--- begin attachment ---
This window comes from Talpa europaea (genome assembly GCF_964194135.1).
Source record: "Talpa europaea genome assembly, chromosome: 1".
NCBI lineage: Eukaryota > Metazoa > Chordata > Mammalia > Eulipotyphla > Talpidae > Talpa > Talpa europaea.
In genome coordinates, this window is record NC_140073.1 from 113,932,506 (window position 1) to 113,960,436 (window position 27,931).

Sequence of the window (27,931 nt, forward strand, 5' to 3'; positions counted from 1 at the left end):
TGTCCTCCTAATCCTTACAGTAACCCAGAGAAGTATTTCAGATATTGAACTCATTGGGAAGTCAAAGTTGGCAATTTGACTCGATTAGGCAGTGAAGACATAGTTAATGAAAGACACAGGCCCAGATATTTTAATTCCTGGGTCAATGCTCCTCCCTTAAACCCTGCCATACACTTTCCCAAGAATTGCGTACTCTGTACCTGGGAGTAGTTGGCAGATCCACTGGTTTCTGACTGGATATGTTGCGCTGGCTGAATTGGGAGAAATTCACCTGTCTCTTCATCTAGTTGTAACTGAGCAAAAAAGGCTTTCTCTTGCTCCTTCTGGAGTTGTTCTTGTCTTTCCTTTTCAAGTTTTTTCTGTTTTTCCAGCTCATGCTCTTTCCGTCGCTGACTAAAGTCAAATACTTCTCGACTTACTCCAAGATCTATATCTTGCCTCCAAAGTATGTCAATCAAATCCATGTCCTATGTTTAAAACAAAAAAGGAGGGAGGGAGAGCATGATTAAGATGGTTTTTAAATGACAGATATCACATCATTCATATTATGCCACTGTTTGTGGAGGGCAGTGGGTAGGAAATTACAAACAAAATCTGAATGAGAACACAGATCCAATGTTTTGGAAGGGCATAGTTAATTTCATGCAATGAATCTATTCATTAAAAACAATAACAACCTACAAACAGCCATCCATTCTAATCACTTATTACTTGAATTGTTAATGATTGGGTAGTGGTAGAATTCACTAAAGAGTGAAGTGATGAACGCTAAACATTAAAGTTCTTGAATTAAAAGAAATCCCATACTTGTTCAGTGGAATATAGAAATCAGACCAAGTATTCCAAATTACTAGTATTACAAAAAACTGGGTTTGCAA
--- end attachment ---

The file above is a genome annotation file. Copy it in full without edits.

This window comes from Talpa europaea (genome assembly GCF_964194135.1).
Source record: "Talpa europaea genome assembly, chromosome: 1".
NCBI lineage: Eukaryota > Metazoa > Chordata > Mammalia > Eulipotyphla > Talpidae > Talpa > Talpa europaea.
In genome coordinates, this window is record NC_140073.1 from 113,932,506 (window position 1) to 113,960,436 (window position 27,931).

Sequence of the window (27,931 nt, forward strand, 5' to 3'; positions counted from 1 at the left end):
TGTCCTCCTAATCCTTACAGTAACCCAGAGAAGTATTTCAGATATTGAACTCATTGGGAAGTCAAAGTTGGCAATTTGACTCGATTAGGCAGTGAAGACATAGTTAATGAAAGACACAGGCCCAGATATTTTAATTCCTGGGTCAATGCTCCTCCCTTAAACCCTGCCATACACTTTCCCAAGAATTGCGTACTCTGTACCTGGGAGTAGTTGGCAGATCCACTGGTTTCTGACTGGATATGTTGCGCTGGCTGAATTGGGAGAAATTCACCTGTCTCTTCATCTAGTTGTAACTGAGCAAAAAAGGCTTTCTCTTGCTCCTTCTGGAGTTGTTCTTGTCTTTCCTTTTCAAGTTTTTTCTGTTTTTCCAGCTCATGCTCTTTCCGTCGCTGACTAAAGTCAAATACTTCTCGACTTACTCCAAGATCTATATCTTGCCTCCAAAGTATGTCAATCAAATCCATGTCCTATGTTTAAAACAAAAAAGGAGGGAGGGAGAGCATGATTAAGATGGTTTTTAAATGACAGATATCACATCATTCATATTATGCCACTGTTTGTGGAGGGCAGTGGGTAGGAAATTACAAACAAAATCTGAATGAGAACACAGATCCAATGTTTTGGAAGGGCATAGTTAATTTCATGCAATGAATCTATTCATTAAAAACAATAACAACCTACAAACAGCCATCCATTCTAATCACTTATTACTTGAATTGTTAATGATTGGGTAGTGGTAGAATTCACTAAAGAGTGAAGTGATGAACGCTAAACATTAAAGTTCTTGAATTAAAAGAAATCCCATACTTGTTCAGTGGAATATAGAAATCAGACCAAGTATTCCAAATTACTAGTATTACAAAAAACTGGGTTTGCAA